Some of the issues arising from the Supreme Court’s temporary injunction against costly traffic tickets will be addressed at today’s rare emergency sitting of Parliament scheduled to begin at 11:00 am, according to Justice Minister Delroy Chuck.
“I can’t say to what extent, but at least some of these issues will be addressed,” Chuck told the Jamaica Observer last night following a series of meetings involving Government ministers and public servants assigned to the various agencies and bodies connected with the policing of traffic tickets and collection of the fines.
The issue was brought to light by a class action suit brought by a Jamaican, Maurice Housen, against the attorney general and the commissioner of police, that he had been denied due process as set out in the Charter of Fundamental Rights and Freedoms.
Housen took up the matter with the court in July after being issued with a ticket which indicated that he had breached Section 26 of the Road Traffic Act of 1938 by driving above the speed limit. The ticket had a fixed penalty but, according to him, the charge should have been $800, based on the 1938 Act.
He also noted that, while there are fixed penalties for offences under the Road Traffic Act of 1938, those penalties have not been increased by Parliament since – although the finance minister, in 2006 and 2007, had increased them under the Provisional Collection of Taxes Act in a case where he contended that no such power existed.
Media reports yesterday said the issue could have negative implications for the budget, as it had been projected that over $220 million would be raised from ticket fines during the fiscal year. There is also concern that the lowered ticket fees could encourage reckless use of the roads by errant motorists.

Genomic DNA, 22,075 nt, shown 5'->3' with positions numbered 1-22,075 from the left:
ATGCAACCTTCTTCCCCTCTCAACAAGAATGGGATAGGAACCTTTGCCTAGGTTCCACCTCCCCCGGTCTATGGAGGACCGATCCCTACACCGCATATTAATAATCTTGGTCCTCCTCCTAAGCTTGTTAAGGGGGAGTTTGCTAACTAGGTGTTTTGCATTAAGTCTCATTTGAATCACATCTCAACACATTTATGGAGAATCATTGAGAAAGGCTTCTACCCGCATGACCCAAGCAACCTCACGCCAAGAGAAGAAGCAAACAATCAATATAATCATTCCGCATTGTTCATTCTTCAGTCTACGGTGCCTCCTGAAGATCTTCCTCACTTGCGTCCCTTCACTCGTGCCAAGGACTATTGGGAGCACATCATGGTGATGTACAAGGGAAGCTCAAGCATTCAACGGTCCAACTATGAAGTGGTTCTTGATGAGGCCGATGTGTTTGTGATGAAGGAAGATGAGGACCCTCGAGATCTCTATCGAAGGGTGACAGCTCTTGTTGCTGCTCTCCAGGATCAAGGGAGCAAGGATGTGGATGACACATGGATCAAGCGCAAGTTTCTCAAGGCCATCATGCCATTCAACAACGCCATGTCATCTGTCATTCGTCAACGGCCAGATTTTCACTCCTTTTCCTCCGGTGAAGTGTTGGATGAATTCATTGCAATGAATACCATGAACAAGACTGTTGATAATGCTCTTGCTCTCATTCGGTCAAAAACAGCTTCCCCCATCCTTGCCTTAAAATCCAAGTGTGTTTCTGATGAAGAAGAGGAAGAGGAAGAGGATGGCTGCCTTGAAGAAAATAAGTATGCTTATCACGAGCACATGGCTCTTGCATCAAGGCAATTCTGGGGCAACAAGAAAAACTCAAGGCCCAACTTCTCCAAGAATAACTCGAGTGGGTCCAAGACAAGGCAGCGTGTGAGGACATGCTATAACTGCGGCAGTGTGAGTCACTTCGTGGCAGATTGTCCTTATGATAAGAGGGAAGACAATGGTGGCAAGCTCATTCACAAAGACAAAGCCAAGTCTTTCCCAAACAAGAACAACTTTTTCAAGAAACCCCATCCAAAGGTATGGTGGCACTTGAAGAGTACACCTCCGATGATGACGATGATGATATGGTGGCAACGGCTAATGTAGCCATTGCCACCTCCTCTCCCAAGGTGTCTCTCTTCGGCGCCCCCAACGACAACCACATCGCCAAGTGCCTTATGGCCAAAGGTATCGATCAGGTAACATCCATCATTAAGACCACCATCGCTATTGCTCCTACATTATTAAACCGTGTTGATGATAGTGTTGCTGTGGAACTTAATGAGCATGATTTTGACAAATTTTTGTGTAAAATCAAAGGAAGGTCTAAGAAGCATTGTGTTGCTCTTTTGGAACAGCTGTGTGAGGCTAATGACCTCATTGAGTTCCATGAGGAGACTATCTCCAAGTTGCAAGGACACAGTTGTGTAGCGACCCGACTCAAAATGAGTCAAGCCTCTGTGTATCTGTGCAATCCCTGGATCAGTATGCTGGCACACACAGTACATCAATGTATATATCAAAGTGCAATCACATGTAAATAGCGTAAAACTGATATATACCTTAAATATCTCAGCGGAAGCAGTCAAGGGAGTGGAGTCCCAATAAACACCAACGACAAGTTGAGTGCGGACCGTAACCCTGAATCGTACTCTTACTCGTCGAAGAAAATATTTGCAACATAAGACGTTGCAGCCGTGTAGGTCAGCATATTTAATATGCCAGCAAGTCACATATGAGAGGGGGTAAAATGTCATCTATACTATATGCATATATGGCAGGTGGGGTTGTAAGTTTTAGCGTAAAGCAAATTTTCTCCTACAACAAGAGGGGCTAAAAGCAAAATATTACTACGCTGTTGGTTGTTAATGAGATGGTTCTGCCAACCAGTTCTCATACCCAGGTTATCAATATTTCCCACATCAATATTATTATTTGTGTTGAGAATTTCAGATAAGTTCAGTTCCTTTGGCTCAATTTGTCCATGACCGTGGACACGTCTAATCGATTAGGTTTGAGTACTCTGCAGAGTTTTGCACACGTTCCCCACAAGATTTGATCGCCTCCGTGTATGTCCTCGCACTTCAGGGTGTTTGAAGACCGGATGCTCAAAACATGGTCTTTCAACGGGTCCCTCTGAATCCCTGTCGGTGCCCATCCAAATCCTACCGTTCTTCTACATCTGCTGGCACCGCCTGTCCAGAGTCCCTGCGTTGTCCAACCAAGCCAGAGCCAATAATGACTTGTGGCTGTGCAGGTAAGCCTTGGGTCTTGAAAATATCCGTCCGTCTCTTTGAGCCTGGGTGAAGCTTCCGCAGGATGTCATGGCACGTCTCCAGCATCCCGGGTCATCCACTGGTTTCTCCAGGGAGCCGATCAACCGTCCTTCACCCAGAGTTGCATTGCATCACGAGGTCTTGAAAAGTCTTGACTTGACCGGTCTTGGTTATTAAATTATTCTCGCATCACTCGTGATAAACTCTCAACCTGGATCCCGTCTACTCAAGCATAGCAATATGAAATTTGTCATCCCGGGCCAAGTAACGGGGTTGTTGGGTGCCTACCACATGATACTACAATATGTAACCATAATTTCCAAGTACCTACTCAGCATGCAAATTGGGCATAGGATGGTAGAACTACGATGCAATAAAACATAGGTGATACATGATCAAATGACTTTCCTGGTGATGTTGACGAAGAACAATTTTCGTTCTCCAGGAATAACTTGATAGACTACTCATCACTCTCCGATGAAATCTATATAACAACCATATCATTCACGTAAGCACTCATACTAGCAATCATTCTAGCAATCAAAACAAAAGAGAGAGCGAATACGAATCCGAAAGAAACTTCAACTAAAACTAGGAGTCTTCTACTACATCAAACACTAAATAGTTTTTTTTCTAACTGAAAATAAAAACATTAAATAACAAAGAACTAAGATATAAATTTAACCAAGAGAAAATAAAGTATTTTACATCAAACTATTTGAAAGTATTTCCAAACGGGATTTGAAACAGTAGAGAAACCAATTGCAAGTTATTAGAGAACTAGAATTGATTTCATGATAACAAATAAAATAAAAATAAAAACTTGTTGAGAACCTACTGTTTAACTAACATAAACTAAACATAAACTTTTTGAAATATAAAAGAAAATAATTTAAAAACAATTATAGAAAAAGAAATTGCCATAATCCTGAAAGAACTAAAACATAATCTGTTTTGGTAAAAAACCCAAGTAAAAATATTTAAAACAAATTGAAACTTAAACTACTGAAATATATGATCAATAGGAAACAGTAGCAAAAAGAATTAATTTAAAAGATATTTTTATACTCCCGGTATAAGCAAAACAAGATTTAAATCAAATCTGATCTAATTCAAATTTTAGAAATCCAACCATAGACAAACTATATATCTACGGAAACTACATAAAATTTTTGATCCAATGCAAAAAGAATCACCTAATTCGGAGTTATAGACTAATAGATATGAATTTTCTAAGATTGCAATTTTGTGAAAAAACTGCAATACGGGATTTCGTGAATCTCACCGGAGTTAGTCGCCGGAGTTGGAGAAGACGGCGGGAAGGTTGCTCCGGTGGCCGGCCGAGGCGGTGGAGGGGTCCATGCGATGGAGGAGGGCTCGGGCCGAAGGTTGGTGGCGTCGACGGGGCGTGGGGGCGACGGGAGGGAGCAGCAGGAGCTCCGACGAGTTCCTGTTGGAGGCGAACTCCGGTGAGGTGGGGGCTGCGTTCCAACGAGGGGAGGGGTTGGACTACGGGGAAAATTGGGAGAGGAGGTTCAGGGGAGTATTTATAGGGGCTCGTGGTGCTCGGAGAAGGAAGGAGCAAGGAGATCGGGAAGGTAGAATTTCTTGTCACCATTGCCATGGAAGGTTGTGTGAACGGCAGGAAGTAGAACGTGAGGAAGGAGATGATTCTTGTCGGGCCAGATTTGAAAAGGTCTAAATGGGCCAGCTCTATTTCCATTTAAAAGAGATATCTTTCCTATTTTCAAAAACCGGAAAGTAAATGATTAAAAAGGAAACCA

In September 2018 Parliament passed a Transport Authority (Validation and Indemnity) Bill, piloted by current Minister of Transport Robert Montague who explained that the Transport Authority, in good faith, had been collecting fees from the operators of public passenger vehicles in the absence of legislative authority prior to December 9, 2015, when the Transport Authority Fees Regulations were gazetted.
The fees collected were used to defray expenses connected with the authority’s functions of regulating and monitoring public transportation. The minister had sought to correct the anomaly, and to indemnify the officers who collected the fees.
However, Chuck said yesterday that there was a difference between fees paid and the penalties which fall under the Road Traffic Act.
He said that, up to press time, the Government was still working on an appropriate Bill which could clarify the situation.